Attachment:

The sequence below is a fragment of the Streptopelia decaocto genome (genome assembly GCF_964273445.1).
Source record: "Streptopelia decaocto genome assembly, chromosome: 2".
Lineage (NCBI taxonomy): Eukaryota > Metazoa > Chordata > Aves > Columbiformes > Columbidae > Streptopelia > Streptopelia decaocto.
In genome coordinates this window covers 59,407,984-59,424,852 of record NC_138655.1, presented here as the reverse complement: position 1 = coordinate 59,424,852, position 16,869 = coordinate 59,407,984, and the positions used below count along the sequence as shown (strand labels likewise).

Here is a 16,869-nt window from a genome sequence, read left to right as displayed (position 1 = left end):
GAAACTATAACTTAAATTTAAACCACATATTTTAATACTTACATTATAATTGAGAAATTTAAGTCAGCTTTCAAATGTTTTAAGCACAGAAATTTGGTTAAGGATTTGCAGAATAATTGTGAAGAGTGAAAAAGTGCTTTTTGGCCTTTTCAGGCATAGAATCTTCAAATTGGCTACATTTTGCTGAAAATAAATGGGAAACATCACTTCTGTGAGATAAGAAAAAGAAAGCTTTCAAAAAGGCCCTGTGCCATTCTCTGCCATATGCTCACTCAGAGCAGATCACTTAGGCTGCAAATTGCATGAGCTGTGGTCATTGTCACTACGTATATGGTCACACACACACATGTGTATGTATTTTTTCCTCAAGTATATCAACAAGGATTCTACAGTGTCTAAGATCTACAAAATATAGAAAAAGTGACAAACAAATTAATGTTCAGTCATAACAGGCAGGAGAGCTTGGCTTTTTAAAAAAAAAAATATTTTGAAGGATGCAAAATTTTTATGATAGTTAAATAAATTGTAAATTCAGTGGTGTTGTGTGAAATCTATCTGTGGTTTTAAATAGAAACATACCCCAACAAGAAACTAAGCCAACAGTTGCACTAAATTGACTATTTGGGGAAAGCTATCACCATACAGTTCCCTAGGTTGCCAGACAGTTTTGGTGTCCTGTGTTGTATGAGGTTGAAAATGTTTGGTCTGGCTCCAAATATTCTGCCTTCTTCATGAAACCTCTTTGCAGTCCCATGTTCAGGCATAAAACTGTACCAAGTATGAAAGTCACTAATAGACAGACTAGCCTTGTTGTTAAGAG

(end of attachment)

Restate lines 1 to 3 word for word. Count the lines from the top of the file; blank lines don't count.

The sequence below is a fragment of the Streptopelia decaocto genome (genome assembly GCF_964273445.1).
Source record: "Streptopelia decaocto genome assembly, chromosome: 2".
Lineage (NCBI taxonomy): Eukaryota > Metazoa > Chordata > Aves > Columbiformes > Columbidae > Streptopelia > Streptopelia decaocto.